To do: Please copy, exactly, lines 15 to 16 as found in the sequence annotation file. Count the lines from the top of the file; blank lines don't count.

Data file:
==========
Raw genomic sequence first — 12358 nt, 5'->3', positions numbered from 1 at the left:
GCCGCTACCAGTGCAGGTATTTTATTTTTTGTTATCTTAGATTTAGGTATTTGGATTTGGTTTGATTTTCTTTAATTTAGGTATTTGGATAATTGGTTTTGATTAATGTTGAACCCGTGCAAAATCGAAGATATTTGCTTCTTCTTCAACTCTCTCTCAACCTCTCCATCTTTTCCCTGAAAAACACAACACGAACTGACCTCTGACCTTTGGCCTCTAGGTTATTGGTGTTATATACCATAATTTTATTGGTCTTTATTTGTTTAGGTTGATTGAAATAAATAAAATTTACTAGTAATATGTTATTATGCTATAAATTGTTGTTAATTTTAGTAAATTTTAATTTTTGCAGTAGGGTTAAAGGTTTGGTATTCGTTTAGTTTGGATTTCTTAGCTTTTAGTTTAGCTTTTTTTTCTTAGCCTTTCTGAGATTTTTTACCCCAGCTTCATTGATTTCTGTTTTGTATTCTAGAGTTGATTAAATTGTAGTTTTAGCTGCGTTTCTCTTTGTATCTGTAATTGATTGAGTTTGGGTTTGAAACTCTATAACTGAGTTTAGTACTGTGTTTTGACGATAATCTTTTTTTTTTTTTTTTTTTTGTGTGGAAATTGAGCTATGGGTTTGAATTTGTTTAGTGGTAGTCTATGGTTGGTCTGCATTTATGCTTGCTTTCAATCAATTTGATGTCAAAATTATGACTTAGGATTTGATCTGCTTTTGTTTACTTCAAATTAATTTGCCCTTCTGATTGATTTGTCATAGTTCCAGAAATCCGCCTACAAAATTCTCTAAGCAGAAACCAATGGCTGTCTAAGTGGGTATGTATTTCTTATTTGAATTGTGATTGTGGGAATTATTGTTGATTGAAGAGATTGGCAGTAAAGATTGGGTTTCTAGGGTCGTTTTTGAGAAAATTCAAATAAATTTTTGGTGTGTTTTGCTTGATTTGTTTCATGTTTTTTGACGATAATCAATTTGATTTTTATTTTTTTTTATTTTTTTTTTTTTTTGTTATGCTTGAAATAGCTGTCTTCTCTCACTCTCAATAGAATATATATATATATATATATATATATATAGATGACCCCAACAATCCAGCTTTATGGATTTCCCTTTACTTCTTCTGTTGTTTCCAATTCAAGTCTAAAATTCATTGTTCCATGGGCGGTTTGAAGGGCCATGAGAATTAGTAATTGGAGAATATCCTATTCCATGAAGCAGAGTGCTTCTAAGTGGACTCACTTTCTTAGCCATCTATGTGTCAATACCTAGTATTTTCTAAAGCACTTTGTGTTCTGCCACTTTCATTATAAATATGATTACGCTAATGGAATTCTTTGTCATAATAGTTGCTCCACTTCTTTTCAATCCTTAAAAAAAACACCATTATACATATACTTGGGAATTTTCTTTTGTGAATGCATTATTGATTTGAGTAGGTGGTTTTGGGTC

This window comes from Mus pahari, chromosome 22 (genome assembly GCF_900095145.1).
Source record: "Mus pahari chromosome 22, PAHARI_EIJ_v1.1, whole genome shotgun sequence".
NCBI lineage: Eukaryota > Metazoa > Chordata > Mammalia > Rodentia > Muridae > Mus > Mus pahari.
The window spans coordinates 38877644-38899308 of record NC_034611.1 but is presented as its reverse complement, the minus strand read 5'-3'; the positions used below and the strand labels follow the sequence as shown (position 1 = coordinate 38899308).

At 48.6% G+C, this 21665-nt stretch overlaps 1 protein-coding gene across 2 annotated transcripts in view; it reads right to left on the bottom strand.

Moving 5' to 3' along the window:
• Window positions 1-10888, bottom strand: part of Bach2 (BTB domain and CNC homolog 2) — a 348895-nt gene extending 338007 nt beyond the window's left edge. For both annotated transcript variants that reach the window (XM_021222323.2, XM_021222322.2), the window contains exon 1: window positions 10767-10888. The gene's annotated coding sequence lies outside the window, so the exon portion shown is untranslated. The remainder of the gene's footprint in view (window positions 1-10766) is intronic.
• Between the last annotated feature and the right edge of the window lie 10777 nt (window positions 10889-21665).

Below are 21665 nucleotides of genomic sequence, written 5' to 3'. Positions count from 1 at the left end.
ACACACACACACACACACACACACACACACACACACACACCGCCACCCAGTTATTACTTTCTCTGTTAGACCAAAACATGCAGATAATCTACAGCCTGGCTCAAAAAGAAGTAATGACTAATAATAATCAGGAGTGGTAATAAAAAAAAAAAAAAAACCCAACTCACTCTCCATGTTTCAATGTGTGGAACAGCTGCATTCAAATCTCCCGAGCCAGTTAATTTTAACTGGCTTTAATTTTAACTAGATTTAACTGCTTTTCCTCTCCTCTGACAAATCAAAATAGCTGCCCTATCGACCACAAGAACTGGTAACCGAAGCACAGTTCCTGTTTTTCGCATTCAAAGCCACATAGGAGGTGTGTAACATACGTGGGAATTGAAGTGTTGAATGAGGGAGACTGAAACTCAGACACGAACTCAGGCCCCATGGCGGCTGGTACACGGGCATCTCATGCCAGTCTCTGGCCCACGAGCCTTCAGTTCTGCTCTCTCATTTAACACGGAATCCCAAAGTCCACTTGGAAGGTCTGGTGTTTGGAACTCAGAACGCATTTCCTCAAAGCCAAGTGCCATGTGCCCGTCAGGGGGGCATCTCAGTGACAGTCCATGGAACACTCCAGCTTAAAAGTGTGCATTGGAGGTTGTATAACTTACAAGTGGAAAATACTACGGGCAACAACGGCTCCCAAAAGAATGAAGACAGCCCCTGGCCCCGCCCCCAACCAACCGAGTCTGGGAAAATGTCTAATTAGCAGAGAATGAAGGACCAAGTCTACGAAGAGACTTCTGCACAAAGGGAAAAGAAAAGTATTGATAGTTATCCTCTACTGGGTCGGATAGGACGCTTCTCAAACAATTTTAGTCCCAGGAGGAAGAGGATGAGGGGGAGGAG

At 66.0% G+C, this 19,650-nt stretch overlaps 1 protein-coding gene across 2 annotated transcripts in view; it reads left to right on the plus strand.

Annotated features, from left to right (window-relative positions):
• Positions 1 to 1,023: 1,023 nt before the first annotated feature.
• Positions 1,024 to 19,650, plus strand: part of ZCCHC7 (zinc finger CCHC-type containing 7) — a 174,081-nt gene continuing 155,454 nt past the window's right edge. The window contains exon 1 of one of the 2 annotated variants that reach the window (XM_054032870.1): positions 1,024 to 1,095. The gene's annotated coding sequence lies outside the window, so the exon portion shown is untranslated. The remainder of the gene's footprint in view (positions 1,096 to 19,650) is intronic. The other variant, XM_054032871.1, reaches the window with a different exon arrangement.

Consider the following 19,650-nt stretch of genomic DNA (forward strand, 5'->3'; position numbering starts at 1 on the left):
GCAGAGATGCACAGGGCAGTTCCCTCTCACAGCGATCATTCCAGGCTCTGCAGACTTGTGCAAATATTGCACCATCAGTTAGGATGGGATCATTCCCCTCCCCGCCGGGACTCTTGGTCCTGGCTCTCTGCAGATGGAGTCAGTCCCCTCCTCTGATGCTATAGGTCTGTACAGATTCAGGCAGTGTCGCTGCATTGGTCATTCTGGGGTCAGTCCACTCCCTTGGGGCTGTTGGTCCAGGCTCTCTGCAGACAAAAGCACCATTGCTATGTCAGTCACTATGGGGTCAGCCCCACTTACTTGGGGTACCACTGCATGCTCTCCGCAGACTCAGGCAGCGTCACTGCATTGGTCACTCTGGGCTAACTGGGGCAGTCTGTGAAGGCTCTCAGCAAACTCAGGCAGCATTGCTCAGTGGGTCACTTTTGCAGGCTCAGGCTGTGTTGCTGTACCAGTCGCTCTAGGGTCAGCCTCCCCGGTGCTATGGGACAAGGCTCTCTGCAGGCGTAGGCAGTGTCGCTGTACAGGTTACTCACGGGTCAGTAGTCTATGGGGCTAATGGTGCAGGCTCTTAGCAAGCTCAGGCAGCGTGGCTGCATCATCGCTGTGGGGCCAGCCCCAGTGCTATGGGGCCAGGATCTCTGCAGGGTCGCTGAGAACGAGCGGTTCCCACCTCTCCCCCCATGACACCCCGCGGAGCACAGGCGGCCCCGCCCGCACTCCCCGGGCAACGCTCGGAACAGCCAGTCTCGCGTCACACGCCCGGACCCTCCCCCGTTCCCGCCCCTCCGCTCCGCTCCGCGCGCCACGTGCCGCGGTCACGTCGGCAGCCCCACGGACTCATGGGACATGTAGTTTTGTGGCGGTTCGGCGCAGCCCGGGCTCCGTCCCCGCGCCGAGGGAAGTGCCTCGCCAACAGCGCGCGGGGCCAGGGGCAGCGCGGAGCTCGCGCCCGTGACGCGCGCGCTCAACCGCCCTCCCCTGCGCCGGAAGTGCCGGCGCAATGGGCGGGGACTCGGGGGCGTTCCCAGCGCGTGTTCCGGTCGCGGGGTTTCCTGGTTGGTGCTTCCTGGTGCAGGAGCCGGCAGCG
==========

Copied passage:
• Positions 1 to 1,023: 1,023 nt before the first annotated feature.
• Positions 1,024 to 19,650, plus strand: part of ZCCHC7 (zinc finger CCHC-type containing 7) — a 174,081-nt gene continuing 155,454 nt past the window's right edge. The window contains exon 1 of one of the 2 annotated variants that reach the window (XM_054032870.1): positions 1,024 to 1,095. The gene's annotated coding sequence lies outside the window, so the exon portion shown is untranslated. The remainder of the gene's footprint in view (positions 1,096 to 19,650) is intronic. The other variant, XM_054032871.1, reaches the window with a different exon arrangement.